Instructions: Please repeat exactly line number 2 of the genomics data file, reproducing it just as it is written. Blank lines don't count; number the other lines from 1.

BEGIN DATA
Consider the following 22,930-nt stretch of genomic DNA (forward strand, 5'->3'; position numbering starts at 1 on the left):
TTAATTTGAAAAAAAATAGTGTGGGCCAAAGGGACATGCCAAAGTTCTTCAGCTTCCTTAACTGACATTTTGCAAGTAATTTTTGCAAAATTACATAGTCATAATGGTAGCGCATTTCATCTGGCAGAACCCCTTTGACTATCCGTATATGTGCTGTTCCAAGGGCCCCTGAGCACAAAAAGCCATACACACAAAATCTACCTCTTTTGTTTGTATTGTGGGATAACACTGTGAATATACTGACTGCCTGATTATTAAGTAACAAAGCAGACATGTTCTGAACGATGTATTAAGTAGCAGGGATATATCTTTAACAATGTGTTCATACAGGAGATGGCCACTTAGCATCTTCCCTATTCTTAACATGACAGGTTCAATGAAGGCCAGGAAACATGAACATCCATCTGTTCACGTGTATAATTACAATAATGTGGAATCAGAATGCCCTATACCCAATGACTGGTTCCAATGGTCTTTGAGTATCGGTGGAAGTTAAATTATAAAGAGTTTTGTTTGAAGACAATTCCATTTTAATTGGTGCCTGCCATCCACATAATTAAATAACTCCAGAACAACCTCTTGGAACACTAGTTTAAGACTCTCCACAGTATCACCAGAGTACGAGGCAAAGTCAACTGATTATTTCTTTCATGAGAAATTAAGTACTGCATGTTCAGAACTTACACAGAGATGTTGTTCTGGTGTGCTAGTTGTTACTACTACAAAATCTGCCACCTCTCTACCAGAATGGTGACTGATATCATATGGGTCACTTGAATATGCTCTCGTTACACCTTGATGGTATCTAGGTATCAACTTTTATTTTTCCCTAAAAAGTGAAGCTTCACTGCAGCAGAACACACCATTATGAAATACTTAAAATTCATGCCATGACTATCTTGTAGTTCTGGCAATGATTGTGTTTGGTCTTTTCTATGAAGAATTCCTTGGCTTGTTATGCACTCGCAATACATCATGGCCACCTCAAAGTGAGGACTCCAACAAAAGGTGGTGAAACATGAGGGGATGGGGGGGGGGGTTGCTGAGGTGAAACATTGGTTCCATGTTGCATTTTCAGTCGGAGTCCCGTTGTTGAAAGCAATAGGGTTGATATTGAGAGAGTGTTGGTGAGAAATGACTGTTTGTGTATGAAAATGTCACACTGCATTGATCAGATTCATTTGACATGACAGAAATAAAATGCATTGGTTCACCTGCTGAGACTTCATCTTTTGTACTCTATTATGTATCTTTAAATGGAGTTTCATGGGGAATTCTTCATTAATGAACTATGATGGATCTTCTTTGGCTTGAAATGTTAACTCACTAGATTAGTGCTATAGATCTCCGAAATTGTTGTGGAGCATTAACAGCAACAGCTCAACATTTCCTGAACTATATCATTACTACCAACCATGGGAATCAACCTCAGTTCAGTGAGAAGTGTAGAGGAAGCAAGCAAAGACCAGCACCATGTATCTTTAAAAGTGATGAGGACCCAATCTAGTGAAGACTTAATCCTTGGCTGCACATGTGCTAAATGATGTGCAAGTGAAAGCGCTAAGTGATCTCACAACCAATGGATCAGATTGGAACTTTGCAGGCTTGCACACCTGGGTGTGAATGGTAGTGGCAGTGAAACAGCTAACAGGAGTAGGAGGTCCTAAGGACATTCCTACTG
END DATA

TTAATTTGAAAAAAAATAGTGTGGGCCAAAGGGACATGCCAAAGTTCTTCAGCTTCCTTAACTGACATTTTGCAAGTAATTTTTGCAAAATTACATAGTCATAATGGTAGCGCATTTCATCTGGCAGAACCCCTTTGACTATCCGTATATGTGCTGTTCCAAGGGCCCCTGAGCACAAAAAGCCATACACACAAAATCTACCTCTTTTGTTTGTATTGTGGGATAACACTGTGAATATACTGACTGCCTGATTATTAAGTAACAAAGCAGACATGTTCTGAACGATGTATTAAGTAGCAGGGATATATCTTTAACAATGTGTTCATACAGGAGATGGCCACTTAGCATCTTCCCTATTCTTAACATGACAGGTTCAATGAAGGCCAGGAAACATGAACATCCATCTGTTCACGTGTATAATTACAATAATGTGGAATCAGAATGCCCTATACCCAATGACTGGTTCCAATGGTCTTTGAGTATCGGTGGAAGTTAAATTATAAAGAGTTTTGTTTGAAGACAATTCCATTTTAATTGGTGCCTGCCATCCACATAATTAAATAACTCCAGAACAACCTCTTGGAACACTAGTTTAAGACTCTCCACAGTATCACCAGAGTACGAGGCAAAGTCAACTGATTATTTCTTTCATGAGAAATTAAGTACTGCATGTTCAGAACTTACACAGAGATGTTGTTCTGGTGTGCTAGTTGTTACTACTACAAAATCTGCCACCTCTCTACCAGAATGGTGACTGATATCATATGGGTCACTTGAATATGCTCTCGTTACACCTTGATGGTATCTAGGTATCAACTTTTATTTTTCCCTAAAAAGTGAAGCTTCACTGCAGCAGAACACACCATTATGAAATACTTAAAATTCATGCCATGACTATCTTGTAGTTCTGGCAATGATTGTGTTTGGTCTTTTCTATGAAGAATTCCTTGGCTTGTTATGCACTCGCAATACATCATGGCCACCTCAAAGTGAGGACTCCAACAAAAGGTGGTGAAACATGAGGGGATGGGGGGGGGGGTTGCTGAGGTGAAACATTGGTTCCATGTTGCATTTTCAGTCGGAGTCCCGTTGTTGAAAGCAATAGGGTTGATATTGAGAGAGTGTTGGTGAGAAATGACTGTTTGTGTATGAAAATGTCACACTGCATTGATCAGATTCATTTGACATGACAGAAATAAAATGCATTGGTTCACCTGCTGAGACTTCATCTTTTGTACTCTATTATGTATCTTTAAATGGAGTTTCATGGGGAATTCTTCATTAATGAACTATGATGGATCTTCTTTGGCTTGAAATGTTAACTCACTAGATTAGTGCTATAGATCTCCGAAATTGTTGTGGAGCATTAACAGCAACAGCTCAACATTTCCTGAACTATATCATTACTACCAACCATGGGAATCAACCTCAGTTCAGTGAGAAGTGTAGAGGAAGCAAGCAAAGACCAGCACCATGTATCTTTAAAAGTGATGAGGACCCAATCTAGTGAAGACTTAATCCTTGGCTGCACATGTGCTAAATGATGTGCAAGTGAAAGCGCTAAGTGATCTCACAACCAATGGATCAGATTGGAACTTTGCAGGCTTGCACACCTGGGTGTGAATGGTAGTGGCAGTGAAACAGCTAACAGGAGTAGGAGGTCCTAAGGACATTCCTACTG